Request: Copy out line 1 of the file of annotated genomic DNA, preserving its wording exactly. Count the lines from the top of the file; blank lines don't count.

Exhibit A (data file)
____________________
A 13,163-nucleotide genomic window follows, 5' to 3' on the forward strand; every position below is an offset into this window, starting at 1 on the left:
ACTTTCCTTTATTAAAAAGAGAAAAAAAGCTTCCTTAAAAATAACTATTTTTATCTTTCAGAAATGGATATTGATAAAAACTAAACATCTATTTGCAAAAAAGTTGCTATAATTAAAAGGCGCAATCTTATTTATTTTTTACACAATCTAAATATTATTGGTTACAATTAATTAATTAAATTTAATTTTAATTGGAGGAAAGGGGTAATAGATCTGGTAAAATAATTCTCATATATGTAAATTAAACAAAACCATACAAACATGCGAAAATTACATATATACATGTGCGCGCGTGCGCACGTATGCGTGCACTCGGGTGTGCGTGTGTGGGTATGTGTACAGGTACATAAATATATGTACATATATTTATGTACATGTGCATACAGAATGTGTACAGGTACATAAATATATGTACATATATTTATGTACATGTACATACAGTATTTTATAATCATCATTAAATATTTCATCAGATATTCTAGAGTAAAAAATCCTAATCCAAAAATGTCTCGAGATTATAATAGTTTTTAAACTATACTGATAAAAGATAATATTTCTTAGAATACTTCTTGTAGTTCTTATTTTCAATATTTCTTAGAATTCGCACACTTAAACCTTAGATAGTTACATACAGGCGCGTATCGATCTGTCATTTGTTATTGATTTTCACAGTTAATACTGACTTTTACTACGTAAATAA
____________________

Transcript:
A 13,163-nucleotide genomic window follows, 5' to 3' on the forward strand; every position below is an offset into this window, starting at 1 on the left: